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How English is a language of exchange and empowerment for both nations

By Kavita Ogale

When Chinese blogger Hua Qianfang recently commented on Weibo that English learning is ‘a trash skill for most Chinese that wastes countless energy and money’ he met with stiff resistance. Not surprisingly though – A major chunk of both China and India’s burgeoning youth population aspire for better economic growth and opportunities, social status and global exposure, and is  their English golden ticket to a more prosperous future,

The English education market in China grew from RMB 123.6 billion (USD 18.4 billion) to RMB 489.7 billion (USD 72.9 billion) between 2016 to 2017, and is estimated to grow to RMB 947 billion (USD 141 billion) this year, according to a report by by Daxue Consulting a China focused market research company.

Spurred by this high demand, the need for English teachers in China is at an all-time high. Both offline and online training beyond schools is being sought after, whether in the form of brick and mortar institutions or apps. The online English language market in China itself has roped in an investment of RMB 1.8 billion (USD 0.2 billion) in 2017. Over 500,000 Chinese students enrolled in online English training companies like VIPKid.

India is in the lead with an English speaking population of 125 million[; which gives her an advantage especially in International service oriented jobs such as call centers. China’s English speaking population is estimated at 10 million.

The language that went up a hill and came down a mountain

India, of course, has its British colonial past and statesman Thomas Babington Macaulay to be thanked for English making inroads in the education system in the 19th century (around 1830), in order to ease British bureaucratic processes.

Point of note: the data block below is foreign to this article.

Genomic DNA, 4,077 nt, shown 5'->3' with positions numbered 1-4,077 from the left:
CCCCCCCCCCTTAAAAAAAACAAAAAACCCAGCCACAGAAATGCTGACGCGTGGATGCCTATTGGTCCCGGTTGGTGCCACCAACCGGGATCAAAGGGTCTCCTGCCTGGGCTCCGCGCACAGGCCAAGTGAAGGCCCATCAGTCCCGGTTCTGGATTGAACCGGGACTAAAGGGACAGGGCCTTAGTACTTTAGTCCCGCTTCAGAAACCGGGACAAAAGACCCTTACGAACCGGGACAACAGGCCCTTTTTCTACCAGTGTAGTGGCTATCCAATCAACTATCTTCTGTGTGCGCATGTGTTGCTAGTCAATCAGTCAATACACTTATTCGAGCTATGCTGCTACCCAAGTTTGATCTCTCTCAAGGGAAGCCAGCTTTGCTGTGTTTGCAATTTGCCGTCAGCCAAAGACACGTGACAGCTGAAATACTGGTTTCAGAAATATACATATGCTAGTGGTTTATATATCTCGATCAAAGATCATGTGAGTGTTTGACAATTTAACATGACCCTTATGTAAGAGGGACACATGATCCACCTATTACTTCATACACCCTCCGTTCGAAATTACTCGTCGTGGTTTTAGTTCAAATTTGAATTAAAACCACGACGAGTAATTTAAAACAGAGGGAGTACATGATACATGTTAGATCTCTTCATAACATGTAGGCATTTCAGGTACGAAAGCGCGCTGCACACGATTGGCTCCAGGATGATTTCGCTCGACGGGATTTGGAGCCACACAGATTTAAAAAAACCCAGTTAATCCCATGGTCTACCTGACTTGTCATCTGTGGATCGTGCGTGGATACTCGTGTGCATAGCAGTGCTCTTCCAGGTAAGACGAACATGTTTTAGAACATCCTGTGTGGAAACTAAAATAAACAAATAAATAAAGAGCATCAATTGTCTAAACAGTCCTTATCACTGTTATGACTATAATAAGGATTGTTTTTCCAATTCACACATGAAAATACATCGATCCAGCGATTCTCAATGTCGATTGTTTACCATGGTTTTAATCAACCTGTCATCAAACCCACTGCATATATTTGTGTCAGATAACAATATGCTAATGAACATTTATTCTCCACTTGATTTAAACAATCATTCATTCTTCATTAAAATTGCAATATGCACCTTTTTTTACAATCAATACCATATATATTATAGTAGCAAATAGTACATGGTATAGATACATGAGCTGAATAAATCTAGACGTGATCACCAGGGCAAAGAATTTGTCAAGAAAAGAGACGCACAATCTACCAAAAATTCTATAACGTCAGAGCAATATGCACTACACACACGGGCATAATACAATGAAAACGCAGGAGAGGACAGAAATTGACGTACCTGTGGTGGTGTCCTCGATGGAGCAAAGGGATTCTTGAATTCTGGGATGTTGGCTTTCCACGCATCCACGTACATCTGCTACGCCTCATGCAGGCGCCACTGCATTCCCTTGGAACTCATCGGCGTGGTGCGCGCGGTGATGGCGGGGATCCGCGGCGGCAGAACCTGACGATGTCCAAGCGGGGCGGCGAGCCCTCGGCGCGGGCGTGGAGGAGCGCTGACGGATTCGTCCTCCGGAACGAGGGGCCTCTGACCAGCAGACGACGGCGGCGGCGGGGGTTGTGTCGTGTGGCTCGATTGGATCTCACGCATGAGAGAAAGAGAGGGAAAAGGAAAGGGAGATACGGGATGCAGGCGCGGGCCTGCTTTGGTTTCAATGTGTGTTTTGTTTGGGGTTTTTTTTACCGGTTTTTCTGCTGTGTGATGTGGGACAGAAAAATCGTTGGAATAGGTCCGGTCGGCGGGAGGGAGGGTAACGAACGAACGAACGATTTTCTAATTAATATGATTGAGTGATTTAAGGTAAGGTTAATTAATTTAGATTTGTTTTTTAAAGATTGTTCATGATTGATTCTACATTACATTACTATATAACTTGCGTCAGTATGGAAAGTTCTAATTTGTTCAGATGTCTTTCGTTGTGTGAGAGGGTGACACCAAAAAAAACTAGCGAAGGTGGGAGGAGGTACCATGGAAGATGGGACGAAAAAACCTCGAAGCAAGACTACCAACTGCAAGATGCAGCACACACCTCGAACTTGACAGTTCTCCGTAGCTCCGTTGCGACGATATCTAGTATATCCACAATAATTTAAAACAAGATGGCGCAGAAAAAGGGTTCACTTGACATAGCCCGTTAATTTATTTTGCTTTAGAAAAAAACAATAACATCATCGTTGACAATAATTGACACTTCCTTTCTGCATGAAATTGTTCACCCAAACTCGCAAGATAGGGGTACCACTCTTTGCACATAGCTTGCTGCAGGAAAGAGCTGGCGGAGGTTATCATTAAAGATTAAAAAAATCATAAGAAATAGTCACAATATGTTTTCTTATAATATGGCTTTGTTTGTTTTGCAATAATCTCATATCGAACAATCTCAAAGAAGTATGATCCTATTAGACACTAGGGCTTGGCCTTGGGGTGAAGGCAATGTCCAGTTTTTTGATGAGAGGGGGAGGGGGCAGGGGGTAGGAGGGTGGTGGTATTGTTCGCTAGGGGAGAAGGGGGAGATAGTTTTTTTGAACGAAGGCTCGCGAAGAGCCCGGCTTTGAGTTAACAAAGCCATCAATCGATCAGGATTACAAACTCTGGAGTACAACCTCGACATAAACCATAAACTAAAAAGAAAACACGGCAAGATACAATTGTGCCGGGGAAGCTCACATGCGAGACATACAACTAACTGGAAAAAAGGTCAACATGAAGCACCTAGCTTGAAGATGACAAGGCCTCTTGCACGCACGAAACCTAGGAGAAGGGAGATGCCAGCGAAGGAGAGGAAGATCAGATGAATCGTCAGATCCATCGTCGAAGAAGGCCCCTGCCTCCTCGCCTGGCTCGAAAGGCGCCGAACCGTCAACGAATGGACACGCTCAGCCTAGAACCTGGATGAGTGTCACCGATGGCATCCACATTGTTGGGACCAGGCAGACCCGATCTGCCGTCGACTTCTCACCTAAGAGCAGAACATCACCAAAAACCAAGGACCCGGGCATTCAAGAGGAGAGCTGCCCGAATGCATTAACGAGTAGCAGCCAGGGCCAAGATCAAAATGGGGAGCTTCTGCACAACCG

While the foray of English entry in China dates back to the 17th century, it was only in 1862 that the country adopted a scholastic approach to teaching the language. However, the institution of the People’s Republic led to seismic changes in foreign language education, where learning English was aborted during the Cultural Revolution.  The death of Mao Zedong ushered in a renaissance for the English language owing to Deng Xiaoping’s Open Door policy, building the foundation of contemporary China’s political and economic voice in years to come. This is the reason why English remains India’s lingua franca for government and business, while Mandarin remains China’s language  

The writing is on the wall. Global powers through the centuries have been represented by countries that are driven by English as their spoken and written form of communication. When 20% of the world’s population speaks one tongue which is also the most sought after foreign language being learnt across the globe, it certainly cannot be ignored.

Nationalistic naysayers may deride the elitist westernisation that English represents for China and advocate keeping its spread in check. Inchin Closer, however, believes that as both India and China take competitive strides to answer the call of industry, environment, trade, travel and education on the world stage, English will continue to resonate as the go-to language to counter the communication gaps of its masses and classes.


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